New Energy Weekly – Look Out Tesla!
Look Out Tesla! Here’s Why Our Next Electric Vehicle Could be Chinese
The Economist magazine had an interesting article this week titled: An influx of Chinese cars is terrifying the West.
It points out the Chinese carmaker BYD, China’s largest carmaker, sold half a million electric vehicles (EVs) in the last three months of 2023. That’s slightly more cars than Tesla made and 15,500 more than Tesla sold.
The article says:
Chinese evs are so snazzy, whizzy and—most important—cheap that the constraint on their export today is the scarcity of vessels for shipping them. As the world decarbonizes, demand will rise further. By 2030 China could double its share of the global market, to a third, ending the dominance of the West’s national champions, especially in Europe.
BYD’s cars are far less expensive. And its competition forced Tesla to lower its prices. Even with lower prices, Tesla’s sales were no where near CEO Elon Musk’s prediction of 50% growth.
BYD, meanwhile, is moving into Europe. In December, the company announced plans to open its first European EV production factory. It will be located in the southern Hungarian city of Szeged. This dovetails with Hungary’s buildout of lithium battery manufacturing.
Hungary attracted battery factories by Samsung and China’s CATL, among others. According to the Associated Press:
CATL’s 100 GWh battery plant in Debrecen, which is expected to create around 9,000 jobs, is the largest such EV battery factory in Hungary so far, part of the government’s strategy to serve foreign car manufacturers present in the country — like German carmakers Audi, BMW, and Mercedes-Benz — as they transition to battery-powered vehicles.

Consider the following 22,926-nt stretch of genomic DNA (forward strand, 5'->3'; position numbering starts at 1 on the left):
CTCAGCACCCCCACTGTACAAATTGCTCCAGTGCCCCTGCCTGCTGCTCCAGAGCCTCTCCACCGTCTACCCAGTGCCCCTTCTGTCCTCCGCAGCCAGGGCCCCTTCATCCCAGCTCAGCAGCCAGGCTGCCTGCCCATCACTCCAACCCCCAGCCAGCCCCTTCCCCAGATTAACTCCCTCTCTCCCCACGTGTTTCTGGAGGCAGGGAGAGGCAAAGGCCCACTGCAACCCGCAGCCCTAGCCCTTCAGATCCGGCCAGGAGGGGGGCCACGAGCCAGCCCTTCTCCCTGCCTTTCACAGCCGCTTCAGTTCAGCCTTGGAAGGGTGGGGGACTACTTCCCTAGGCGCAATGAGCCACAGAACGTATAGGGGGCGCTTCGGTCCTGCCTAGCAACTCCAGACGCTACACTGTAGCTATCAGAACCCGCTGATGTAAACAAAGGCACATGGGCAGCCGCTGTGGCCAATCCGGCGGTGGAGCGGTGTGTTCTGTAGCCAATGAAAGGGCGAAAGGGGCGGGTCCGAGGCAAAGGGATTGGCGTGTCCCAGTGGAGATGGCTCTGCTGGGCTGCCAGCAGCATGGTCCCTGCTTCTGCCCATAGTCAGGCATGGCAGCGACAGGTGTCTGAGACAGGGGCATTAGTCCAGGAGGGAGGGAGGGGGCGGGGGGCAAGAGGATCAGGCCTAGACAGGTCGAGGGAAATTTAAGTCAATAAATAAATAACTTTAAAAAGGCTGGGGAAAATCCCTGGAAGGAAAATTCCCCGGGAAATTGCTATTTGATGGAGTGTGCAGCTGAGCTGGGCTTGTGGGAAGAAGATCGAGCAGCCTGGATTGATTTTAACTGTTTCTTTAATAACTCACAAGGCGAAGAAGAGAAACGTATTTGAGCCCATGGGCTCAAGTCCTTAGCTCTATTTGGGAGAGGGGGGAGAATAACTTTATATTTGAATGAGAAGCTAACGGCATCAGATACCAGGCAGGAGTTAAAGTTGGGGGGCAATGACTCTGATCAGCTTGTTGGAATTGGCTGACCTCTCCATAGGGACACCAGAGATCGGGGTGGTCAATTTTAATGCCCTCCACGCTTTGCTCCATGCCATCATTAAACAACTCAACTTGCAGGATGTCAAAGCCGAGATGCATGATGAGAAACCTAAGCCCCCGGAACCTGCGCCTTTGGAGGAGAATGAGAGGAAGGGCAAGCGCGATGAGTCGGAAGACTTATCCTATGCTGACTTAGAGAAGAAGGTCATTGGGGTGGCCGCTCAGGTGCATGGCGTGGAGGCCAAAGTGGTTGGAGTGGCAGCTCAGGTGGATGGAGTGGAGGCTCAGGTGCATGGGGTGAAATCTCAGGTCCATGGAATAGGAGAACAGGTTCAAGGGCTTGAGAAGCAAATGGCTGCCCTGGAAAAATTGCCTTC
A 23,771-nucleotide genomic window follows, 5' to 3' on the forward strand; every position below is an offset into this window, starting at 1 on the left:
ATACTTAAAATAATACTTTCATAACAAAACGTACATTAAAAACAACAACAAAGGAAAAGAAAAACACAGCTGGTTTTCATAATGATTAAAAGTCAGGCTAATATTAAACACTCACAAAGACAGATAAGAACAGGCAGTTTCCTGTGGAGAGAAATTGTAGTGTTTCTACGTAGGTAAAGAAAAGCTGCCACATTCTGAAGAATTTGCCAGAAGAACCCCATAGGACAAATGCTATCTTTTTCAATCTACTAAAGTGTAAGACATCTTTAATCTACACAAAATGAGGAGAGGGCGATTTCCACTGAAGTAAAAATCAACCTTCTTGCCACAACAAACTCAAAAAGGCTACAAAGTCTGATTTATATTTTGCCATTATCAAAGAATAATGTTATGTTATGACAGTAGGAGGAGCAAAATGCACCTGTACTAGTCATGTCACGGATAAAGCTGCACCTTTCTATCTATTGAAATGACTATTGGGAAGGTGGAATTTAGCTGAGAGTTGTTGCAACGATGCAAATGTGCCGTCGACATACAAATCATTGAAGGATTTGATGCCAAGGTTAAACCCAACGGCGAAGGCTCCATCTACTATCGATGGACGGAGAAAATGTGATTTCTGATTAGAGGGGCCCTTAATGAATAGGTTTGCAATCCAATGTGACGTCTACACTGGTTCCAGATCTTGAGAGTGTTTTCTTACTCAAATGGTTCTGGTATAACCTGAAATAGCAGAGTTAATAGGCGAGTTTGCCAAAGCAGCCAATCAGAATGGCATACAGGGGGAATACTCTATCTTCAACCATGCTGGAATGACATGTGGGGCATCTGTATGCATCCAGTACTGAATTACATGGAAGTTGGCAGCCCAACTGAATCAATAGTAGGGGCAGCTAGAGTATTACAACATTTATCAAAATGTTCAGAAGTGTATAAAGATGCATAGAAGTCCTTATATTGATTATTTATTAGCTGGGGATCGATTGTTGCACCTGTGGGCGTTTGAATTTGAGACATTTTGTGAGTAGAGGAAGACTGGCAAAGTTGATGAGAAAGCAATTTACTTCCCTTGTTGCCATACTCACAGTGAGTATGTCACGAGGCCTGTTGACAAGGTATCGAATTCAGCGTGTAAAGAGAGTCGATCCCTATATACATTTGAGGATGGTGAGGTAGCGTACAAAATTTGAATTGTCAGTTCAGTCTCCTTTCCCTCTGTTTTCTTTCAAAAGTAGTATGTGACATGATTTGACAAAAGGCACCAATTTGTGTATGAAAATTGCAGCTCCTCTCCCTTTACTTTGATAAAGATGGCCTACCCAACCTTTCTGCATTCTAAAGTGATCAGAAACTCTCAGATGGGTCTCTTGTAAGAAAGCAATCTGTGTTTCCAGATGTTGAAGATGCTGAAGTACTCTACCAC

BYD already has an electric bus manufacturing plant in Hungary. The new plant in Szeged is near a rail corridor that is part of China’s Belt and Road trade initiative. That’s the name for China’s massive investment in roads, power plants, railroads, and ports around the world. Its goal is to bring Chinese goods to new markets.
That’s going to make Chinese EVs far more accessible than other vehicles.
The takeaway here is that electrification is going global. China continues to drive the world towards electric vehicles. And they are making them available in places that most car makers wouldn’t. Add to that a lower price point and you have the recipe for surging EV sales.
That yet another argument for our investment thesis in metals and EV suppliers. The trend is moving steadily. We just need to be patient.